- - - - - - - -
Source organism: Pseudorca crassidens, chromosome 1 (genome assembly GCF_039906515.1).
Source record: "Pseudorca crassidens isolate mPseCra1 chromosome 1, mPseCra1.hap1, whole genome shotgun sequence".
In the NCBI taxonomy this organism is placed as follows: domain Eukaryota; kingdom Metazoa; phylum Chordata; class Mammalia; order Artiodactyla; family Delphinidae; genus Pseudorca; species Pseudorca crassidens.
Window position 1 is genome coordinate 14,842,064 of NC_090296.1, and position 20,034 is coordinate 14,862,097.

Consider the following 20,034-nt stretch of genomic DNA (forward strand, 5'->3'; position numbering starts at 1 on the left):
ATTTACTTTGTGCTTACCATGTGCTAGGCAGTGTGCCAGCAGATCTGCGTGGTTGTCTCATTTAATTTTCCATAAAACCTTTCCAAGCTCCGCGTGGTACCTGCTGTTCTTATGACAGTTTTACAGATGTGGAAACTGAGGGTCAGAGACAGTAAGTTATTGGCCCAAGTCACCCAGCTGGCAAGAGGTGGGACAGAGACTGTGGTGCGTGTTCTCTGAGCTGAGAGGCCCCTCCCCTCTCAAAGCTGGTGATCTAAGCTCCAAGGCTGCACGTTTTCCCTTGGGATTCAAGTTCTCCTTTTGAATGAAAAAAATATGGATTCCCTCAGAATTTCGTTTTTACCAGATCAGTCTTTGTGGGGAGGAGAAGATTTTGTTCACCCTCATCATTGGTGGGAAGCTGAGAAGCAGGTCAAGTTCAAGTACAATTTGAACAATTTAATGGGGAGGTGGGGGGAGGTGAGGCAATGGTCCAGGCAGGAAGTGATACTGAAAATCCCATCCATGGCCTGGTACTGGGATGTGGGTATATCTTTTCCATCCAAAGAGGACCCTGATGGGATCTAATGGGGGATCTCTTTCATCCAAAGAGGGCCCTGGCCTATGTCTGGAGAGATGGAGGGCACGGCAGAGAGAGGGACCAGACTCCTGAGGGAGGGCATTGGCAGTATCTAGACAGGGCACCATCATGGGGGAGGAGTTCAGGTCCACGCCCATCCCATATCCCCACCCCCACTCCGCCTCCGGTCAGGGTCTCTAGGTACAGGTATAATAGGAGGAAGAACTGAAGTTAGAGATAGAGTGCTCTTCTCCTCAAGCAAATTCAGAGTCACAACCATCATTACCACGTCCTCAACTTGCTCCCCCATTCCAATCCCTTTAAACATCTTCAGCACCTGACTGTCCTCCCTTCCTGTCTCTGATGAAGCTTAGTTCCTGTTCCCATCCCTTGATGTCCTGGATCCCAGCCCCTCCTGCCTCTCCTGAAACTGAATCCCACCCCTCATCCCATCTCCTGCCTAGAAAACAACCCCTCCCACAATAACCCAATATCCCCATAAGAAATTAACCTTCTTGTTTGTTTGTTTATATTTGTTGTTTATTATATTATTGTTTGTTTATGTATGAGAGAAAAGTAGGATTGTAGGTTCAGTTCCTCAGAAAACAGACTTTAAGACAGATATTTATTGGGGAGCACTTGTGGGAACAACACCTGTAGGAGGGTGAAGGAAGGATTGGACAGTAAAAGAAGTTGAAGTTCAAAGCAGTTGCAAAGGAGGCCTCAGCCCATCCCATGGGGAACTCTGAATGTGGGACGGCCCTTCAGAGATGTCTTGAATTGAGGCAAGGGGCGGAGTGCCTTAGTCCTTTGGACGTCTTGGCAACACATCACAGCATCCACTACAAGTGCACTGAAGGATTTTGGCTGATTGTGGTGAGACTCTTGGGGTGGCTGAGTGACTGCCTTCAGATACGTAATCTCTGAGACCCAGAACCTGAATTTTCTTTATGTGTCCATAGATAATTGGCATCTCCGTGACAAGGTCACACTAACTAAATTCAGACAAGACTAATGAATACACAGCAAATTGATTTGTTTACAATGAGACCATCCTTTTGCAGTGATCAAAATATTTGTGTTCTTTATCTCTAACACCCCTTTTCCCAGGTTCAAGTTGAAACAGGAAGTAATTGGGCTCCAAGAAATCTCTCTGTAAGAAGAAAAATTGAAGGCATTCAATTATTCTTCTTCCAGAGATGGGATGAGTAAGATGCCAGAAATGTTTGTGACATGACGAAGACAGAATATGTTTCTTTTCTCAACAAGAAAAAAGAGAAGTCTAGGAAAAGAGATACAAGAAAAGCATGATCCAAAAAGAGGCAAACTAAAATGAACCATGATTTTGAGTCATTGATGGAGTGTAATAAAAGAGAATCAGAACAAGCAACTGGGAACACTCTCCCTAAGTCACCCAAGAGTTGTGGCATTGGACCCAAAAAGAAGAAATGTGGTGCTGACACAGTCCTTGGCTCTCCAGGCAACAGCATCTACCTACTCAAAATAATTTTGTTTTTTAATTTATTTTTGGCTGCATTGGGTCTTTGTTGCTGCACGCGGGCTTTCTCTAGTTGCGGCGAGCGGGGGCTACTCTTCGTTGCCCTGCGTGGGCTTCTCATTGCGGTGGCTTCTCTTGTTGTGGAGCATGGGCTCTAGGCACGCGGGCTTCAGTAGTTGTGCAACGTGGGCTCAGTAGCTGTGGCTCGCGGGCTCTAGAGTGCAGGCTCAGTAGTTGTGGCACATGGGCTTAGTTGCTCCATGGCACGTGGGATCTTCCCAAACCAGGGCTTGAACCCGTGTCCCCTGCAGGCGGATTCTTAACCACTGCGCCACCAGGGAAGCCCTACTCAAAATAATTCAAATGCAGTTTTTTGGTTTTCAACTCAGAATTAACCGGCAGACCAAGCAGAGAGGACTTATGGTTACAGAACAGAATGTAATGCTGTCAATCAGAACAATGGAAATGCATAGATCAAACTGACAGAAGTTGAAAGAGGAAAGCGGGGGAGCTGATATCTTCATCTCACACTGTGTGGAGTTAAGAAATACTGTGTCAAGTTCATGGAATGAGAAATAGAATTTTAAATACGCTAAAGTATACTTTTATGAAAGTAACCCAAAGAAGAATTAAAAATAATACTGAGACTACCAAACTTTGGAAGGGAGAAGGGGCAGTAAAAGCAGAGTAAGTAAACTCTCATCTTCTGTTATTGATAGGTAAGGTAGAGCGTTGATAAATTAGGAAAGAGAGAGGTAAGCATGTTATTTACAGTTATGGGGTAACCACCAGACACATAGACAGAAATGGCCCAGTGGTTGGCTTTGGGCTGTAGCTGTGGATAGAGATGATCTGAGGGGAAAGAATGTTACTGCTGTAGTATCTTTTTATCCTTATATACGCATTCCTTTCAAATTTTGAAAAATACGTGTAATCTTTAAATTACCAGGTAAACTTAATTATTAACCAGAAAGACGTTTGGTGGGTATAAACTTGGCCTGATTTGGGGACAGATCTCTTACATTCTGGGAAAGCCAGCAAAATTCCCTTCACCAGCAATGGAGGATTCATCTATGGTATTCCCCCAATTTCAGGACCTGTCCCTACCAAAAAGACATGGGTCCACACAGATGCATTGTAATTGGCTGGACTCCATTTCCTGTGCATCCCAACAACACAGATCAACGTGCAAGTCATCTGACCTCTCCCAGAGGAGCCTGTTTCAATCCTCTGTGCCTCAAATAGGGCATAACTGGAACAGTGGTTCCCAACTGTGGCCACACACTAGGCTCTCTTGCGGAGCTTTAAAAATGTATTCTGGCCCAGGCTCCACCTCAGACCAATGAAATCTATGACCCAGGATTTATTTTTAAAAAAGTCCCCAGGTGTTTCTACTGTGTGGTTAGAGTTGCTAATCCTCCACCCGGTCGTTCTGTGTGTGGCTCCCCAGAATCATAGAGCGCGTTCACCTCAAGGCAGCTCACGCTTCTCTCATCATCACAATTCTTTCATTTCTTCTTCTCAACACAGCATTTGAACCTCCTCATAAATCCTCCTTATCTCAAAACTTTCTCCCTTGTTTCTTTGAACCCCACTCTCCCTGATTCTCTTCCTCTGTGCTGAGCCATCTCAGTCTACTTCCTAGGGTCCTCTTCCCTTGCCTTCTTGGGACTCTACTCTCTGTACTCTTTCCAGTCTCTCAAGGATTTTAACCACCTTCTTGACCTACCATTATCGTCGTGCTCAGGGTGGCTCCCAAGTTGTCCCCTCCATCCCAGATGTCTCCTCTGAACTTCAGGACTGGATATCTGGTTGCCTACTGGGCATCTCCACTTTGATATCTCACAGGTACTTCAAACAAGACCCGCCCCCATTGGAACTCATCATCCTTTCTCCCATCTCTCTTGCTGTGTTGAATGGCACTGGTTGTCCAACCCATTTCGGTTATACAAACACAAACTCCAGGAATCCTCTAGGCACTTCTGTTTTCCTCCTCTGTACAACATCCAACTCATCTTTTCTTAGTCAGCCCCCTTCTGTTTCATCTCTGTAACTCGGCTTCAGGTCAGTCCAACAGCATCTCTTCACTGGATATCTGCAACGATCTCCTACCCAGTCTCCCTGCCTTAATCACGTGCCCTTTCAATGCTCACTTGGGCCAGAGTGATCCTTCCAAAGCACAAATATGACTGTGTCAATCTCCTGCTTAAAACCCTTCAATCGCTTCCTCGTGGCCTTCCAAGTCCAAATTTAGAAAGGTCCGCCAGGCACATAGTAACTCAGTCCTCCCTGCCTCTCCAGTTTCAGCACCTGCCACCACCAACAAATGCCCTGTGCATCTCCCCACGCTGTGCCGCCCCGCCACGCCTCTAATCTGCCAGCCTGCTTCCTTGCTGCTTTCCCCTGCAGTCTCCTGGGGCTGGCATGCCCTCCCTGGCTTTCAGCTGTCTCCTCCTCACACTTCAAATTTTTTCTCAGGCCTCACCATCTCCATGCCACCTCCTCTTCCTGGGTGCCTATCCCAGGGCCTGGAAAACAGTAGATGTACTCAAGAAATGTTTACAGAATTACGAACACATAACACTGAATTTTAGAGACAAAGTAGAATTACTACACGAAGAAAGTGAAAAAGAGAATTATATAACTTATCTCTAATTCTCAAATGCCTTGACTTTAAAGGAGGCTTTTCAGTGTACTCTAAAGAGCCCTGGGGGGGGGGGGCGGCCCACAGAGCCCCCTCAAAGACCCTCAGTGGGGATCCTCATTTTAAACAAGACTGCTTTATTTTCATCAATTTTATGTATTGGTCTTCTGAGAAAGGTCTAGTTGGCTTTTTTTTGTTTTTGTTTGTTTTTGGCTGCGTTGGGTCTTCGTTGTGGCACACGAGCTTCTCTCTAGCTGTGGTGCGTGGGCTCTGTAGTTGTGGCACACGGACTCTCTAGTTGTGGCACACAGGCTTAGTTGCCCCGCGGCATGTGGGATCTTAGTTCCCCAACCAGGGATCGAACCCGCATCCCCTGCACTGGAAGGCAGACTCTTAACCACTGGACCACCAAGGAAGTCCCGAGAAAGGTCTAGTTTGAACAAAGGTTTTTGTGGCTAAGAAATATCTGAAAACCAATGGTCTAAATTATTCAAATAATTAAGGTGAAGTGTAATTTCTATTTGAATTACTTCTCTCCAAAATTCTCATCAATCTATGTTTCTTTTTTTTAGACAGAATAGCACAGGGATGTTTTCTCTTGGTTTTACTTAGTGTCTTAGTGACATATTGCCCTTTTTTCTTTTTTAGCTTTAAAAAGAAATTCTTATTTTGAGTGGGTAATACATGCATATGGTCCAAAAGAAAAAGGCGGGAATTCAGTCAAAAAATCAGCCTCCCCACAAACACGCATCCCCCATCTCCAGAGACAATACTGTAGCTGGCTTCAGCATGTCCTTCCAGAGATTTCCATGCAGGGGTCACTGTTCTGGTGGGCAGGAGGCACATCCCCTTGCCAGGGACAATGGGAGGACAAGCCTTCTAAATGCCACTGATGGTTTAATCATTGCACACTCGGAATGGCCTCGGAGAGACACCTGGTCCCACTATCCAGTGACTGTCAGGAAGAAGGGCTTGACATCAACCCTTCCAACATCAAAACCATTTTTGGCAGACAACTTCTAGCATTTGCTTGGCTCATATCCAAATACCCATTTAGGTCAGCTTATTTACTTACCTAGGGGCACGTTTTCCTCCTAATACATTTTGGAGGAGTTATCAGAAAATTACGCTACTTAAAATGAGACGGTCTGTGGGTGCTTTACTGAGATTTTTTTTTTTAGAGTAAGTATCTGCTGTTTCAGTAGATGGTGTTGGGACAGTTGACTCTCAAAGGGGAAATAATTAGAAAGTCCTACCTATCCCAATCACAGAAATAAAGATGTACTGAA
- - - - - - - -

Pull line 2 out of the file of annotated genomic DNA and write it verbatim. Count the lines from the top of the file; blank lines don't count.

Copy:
Source record: "Pseudorca crassidens isolate mPseCra1 chromosome 1, mPseCra1.hap1, whole genome shotgun sequence".